Around the site, pupils interact positively and are polite and courteous to visitors. If pupils struggle to meet the school's expectations, leaders use a range of strategies to support them to improve their choices. The school analyses behaviour patterns across the school closely, enabling leaders to act promptly to support individuals.

Due to these approaches, levels of suspensions are falling across the school.

The school has worked extensively on attendance. With the support of the trust, this is a well-resourced priority with a significant strategic approach.

The school's approach has improved attendance rates, as well as significant successes for some pupils who had periods of extended absence. That said, leaders recognise that there remain pupils whose attendance is still too low, despite the school's extensive engagement with their parents and external agencies.

The school has ensured that there is a well mapped out and ambitious curriculum for the pupils' personal development.

There are many extra-curricular opportunities, and the school is working to ensure that the pupils who would benefit most attend them. Pupils receive regular information about careers and future destinations throughout their time at the school. In this way pupils are well informed about opportunities for future study and employment.

Leaders are increasingly incisive in their analysis of the school's many strengths which they have secured thanks to systematic improvements across the school's provision. This enables them to review the provision and to act quickly to ensure high standards of consistency across all aspects of the school. The trust supports leaders well with resources and external review.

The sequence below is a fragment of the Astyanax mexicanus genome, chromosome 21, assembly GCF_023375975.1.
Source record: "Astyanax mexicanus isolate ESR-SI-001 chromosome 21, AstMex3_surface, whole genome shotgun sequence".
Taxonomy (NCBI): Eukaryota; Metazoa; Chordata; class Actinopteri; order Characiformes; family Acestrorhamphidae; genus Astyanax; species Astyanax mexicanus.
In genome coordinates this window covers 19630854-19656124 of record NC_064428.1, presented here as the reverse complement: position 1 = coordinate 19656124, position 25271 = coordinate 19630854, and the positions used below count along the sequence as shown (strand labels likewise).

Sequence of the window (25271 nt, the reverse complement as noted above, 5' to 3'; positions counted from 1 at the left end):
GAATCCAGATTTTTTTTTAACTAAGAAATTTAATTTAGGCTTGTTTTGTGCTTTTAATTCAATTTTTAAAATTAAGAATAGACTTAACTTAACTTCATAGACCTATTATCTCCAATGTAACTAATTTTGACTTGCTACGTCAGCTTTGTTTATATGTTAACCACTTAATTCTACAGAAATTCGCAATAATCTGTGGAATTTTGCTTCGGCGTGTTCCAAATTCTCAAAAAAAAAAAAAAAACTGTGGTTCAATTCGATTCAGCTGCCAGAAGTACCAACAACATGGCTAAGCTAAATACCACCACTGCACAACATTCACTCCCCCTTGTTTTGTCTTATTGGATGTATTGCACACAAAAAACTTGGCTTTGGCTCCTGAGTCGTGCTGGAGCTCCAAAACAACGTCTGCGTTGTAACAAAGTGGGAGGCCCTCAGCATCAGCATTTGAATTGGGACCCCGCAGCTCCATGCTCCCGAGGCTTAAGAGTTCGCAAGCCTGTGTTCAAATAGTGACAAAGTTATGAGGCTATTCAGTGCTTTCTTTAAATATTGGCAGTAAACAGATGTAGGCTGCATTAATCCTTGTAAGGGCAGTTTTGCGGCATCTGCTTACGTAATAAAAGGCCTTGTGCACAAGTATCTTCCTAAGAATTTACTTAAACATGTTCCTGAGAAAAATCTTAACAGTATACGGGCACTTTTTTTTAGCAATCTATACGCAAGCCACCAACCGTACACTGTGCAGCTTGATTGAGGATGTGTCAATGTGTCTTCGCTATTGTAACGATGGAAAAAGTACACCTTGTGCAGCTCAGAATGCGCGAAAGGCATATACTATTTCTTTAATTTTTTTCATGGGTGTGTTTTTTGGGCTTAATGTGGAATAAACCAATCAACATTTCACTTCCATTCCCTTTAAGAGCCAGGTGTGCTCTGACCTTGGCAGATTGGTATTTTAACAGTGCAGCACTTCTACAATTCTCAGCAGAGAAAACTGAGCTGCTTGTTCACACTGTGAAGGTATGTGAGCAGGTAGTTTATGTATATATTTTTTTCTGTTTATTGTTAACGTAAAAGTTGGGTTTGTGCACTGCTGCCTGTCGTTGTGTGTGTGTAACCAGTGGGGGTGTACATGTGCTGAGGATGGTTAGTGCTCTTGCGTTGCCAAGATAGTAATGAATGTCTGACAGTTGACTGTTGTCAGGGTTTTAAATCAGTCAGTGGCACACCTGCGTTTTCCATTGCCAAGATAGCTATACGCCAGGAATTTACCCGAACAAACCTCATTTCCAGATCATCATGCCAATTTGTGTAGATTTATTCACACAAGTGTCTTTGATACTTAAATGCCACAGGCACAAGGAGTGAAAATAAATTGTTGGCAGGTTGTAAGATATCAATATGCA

Governors are highly committed and knowledgeable about the school and its position within the community. They effectively and supportively hold leaders to account. Staff are highly positive about the opportunities for professional development at Beacon Hill.

They report that leaders have significant engagement with them and are mindful of workload. Parents appreciate the significant efforts which the school has placed on communication as well as the improvements across all aspects of the school's provision.


The arrangements for safeguarding are effective.

What does the school need to do to improve?

(Information for the school and appropriate authority)

• Although leaders have an effective strategic and coherent approach to the management of attendance, current overall school attendance is below national levels, including absence rates for more vulnerable pupils. This means there remain pupils who miss too much school and learning. The school needs to continue to work closely with parents and external agencies to instil the importance of regular attendance for all pupils.

• Until recently, pupils have not been able to take separate sciences at GCSE and the number of pupils opting to study a language at key stage 4 remains relatively low. This means that the proportion of pupils completing the suite of subjects which makes up the English Baccalaureate (EBacc) remains below the government's national ambition. Leaders should continue with their current plans to introduce separate sciences at GCSE and increase numbers studying languages, so that the EBacc sits at the heart of the curriculum for key stage 4.